Has this ever happened to you? I know it has to me. People often tell me how great I am at sales, but there are few things I enjoy less than sales – save teaching. Now, take this as no offense if you are in sales – or teaching – but I know that these are areas that not only don’t get me out of bed in the morning, they make me want to hide under the covers.

So how does this happen? How is it we can be so good at doing something and absolutely dread doing it? The answer lies in our talents. Many of the assessments out there tell us what type of job would suit us best, but Clifton StrengthsFinder is not one of those tools. It tells us how we will do the job, but not what job to do.

If we use that talent lens, then, to understand our ‘how’, we can see why certain jobs – while we might be capable of and even excellent at doing them – just don’t ring true for us. Take the example of my friend’s son who was a processor in a technical company for many years. He was excellent at his job, but was miserable. When he finally learned what his talents were, he discovered he had four of his top five talents in the Relating Domain – he had a need to be with people. And there was the lightbulb. No wonder spending hour after hour in a dark basement office, away from people, was making him miserable. Now, he’s in a new job, working in retail. He’s still using his same expertise in processing, but now with a full team of people where he has abilities to relate all day long – and he is not only less stressed, but much happier.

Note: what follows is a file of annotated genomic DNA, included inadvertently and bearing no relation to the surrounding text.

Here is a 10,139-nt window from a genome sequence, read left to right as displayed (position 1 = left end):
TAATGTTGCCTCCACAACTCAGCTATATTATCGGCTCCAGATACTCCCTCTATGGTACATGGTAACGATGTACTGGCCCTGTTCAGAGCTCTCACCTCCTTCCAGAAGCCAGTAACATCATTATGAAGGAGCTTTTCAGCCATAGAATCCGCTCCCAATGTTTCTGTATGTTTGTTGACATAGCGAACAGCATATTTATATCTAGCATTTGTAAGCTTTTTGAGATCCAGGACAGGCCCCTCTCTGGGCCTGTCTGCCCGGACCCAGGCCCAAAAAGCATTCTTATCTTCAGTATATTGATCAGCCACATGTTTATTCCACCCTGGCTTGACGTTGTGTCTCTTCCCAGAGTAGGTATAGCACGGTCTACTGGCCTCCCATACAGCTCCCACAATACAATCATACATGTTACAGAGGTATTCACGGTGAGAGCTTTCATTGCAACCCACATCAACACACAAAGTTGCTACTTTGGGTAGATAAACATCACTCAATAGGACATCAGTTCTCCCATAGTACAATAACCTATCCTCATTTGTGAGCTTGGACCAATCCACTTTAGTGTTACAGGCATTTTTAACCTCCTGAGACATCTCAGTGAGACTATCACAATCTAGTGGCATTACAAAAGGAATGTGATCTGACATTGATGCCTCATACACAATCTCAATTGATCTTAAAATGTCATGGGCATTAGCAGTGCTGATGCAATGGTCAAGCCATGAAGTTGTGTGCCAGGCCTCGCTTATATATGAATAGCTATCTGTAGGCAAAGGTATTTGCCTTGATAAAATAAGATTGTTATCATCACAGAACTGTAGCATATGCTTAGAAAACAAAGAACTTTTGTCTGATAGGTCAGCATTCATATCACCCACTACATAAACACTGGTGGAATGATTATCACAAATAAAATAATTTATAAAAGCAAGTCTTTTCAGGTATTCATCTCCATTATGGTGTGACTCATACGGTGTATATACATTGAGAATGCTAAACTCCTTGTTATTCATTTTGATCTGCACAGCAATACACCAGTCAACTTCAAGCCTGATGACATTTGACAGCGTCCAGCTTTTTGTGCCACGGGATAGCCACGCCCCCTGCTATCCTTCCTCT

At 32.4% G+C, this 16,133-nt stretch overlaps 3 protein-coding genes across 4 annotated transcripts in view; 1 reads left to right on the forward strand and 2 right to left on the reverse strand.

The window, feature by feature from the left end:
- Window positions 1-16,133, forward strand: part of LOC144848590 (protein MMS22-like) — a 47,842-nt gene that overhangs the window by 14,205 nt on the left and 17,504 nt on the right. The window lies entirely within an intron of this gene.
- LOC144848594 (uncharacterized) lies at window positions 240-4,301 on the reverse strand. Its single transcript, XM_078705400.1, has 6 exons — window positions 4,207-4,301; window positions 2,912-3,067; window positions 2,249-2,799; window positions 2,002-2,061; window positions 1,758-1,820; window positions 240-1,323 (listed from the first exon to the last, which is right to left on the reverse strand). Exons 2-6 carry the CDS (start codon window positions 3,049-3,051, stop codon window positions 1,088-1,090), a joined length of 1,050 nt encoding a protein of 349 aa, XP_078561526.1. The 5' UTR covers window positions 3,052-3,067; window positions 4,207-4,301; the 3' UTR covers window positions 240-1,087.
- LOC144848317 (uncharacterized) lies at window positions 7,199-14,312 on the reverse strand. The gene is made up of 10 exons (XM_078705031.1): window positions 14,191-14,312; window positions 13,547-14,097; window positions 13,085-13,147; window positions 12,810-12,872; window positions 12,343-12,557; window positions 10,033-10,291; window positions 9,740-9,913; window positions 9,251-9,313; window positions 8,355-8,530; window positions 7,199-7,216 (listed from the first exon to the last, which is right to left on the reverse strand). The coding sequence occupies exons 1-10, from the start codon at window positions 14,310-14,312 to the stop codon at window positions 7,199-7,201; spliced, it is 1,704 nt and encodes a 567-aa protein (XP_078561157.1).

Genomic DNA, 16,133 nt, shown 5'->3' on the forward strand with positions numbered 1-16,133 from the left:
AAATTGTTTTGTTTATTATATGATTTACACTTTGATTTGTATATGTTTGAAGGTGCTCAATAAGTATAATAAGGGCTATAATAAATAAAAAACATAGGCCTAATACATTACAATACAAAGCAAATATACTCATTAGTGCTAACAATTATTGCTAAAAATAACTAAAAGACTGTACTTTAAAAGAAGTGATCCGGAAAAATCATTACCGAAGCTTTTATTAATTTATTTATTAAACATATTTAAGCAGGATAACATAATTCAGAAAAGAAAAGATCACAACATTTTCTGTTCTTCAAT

In my own case, the fact of the matter is, I am good at sales – in a manner of speaking. And most people believe this to be true because five of my top ten (3 of my top 5) talent themes are in the Influencing Domain. But what really made me good at my job was not hitting numbers or closing deals, but gaining my clients’ trust. Not selling to them, but helping them buy what was best for their needs. When it came to quotas and moving product, I was the worst and my stress level was high. That same ability to serve people and generate trust is what makes me a successful coach and keeps me going as an entrepreneur. I set the bar. I set the rules. And I choose the relationships that are most important to me.

As a last example, I’m reminded of a story shared in Now, Discover Your Strengths about a journalist who had high Empathy. She was a master of the interview, always knowing the right question to ask and when to ask it. When her mother became ill, she left her job to care for her and found herself naturally becoming a source of information and comfort for others going through the hospice process. Realizing that the same talent of Empathy was at work here, she made a career move and became a Hospice Counselor, providing needed information to those in need in a direct, but caring way.

Recognizing our ‘how’ is often the key to getting us out of a rut. It can also be the key to creating a more engaged team or creating better hiring and development practices. When we apply our talents in a way which is energizing and satisfying, we are more productive, less stressed and generally happier – all which create a positive ripple effect – not only at work, but in our personal lives as well.

It’s all in the application. There is no limit to how we can use a talent, only paths which resonate better with us than others.